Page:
British billionaire Mike Ashley just won a court battle to keep a retail deal between Glasgow Rangers and his £4 billion ($US6.1 billion) Sports Direct clothing empire a secret.
Ashley, who has a net worth of £3.5 billion ($US5.5 billion) and even owns Newcastle United football club, convinced London’s High Court to place an injunction on the board of directors at Rangers, a day before a “requisitioned general meeting” of shareholders, instigated by Ashley, takes place at the Ibrox stadium in Glasgow.
As detailed live by freelance court reporter James Doleman during the hearing, the High Court judge ruled that Rangers’ board is not allowed to disclose the finer details of its merchandising contract with Ashley’s Sports Direct group.
The BBC reported that the Judge stated: “I am satisfied there is a real risk of disclosure tomorrow of confidential information.”
The judge also ordered Rangers to pay Sports Direct £20,000 ($US30,941) in legal costs, which includes “24 hours worth of telephone calls.”
However, according to Doleman’s court reporting, the judge told the Sports Direct counsel that she is “flabbergasted” by the legal costs the group was trying to claim.
[It is not immediately clear from the information available how much Sports Direct was claiming in legal fees.]
Sports Direct’s Ashley’s battle with Rangers’ boss Dave King
Ashley owns 9% of Rangers (4% personally and 5% through his MASH holdings company), making him the second-largest shareholder in the Rangers group. He also owns 75% of Rangers Retail.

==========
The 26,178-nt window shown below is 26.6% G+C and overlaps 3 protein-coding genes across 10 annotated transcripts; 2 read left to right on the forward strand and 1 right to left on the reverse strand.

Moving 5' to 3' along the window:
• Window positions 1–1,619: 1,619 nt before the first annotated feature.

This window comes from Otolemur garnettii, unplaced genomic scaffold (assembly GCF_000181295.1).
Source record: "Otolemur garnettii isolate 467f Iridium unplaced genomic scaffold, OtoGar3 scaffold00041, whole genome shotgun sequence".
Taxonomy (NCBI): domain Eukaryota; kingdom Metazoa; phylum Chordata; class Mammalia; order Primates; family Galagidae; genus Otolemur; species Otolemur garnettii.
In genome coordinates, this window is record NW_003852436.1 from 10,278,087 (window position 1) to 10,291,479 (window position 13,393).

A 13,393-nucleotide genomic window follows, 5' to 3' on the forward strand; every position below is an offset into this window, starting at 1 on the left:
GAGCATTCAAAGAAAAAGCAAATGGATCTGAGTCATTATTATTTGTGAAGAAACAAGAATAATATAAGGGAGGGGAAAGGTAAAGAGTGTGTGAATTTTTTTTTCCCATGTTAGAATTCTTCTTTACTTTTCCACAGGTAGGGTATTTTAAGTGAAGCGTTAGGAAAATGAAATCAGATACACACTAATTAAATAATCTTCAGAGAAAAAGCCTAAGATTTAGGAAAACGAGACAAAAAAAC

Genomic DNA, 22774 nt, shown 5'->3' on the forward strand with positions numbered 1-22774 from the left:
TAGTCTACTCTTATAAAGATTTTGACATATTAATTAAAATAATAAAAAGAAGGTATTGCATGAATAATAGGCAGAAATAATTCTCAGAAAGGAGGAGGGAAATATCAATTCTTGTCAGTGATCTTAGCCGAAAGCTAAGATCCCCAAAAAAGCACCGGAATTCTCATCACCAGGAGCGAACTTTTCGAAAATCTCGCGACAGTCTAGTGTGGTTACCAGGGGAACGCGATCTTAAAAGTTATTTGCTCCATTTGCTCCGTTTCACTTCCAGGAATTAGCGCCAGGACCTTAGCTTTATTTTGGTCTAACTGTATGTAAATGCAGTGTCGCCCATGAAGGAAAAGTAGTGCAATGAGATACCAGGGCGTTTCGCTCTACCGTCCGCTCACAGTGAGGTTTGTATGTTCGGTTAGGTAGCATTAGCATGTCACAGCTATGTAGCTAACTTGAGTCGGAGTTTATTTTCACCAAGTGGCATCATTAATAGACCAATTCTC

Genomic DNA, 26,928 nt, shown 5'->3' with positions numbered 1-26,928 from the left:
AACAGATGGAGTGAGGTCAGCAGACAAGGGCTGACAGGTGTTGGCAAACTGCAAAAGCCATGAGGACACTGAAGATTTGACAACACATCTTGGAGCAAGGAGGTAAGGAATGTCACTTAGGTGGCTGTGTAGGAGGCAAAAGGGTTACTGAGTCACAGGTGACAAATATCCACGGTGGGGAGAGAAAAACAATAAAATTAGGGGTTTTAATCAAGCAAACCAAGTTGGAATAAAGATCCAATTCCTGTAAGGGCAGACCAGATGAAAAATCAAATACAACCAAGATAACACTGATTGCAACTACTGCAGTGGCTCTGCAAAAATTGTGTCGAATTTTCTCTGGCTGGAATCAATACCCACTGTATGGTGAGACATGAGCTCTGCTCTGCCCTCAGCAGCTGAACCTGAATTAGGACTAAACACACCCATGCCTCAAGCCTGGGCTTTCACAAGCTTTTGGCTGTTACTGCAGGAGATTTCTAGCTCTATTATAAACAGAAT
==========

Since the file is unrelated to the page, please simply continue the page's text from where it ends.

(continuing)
Ashley managed to gain a lot of control over the club by owning the rights on branding, retail, the Murray Park training ground — mainly because he loaned the financially struggling football club money and by installing long term and loyal business partners into top positions at Rangers.
However, that crew was ousted in March by investor David King, who has the largest stake in Rangers, at 14.5%.
King and the Rangers board have since been locked in a bitter battle over cash.
Ashley has since asked for Rangers to return £5 million ($US7.9 million) back to him, after he loaned it to the football club in January this year. In fact, he loaned £10 million ($US15.1 million) at the beginning of 2015 but used half of it to pay back his own companies from an earlier £3 million ($US4.7 million) loan. The remainder was used as working capital in January so the club could stay afloat.
Yesterday, Ashley released a lengthy statement about how Sports Direct is “not a bank” and that the contract between the clothing group and Rangers had preceded his loan to the club.
Today, Sports Direct’s counsel asked a High Court judge for an injunction to stop RFC disclosing confidential commercial contract information between the group and Rangers, because of a range of articles in the British tabloid The Daily Record insisted that Rangers were “ready to blow the lid” on the contract.
Sports Direct accused Rangers’ board of leaking information to the Daily Record which disclosed a number of confidential details regarding the merchandising contract. It even cited information in a post by “trueblue92” on a fan forum page called “The Bear’s Den” as another example of a “leak.”
“The clear inference that the source of the information was the board itself,” said Sports Direct’s counsel in court. “Rangers have breached confidentiality.“
Rangers’ counsel said in court that “an article in a tabloid newspaper that is full of hyperbole” is not a justification for an injunction. It also denied being the “leak” in the Daily Record articles.
The legal representatives of both Sports Direct and Rangers were contacted by Business Insider and were not immediately available for comment at the time of publication.
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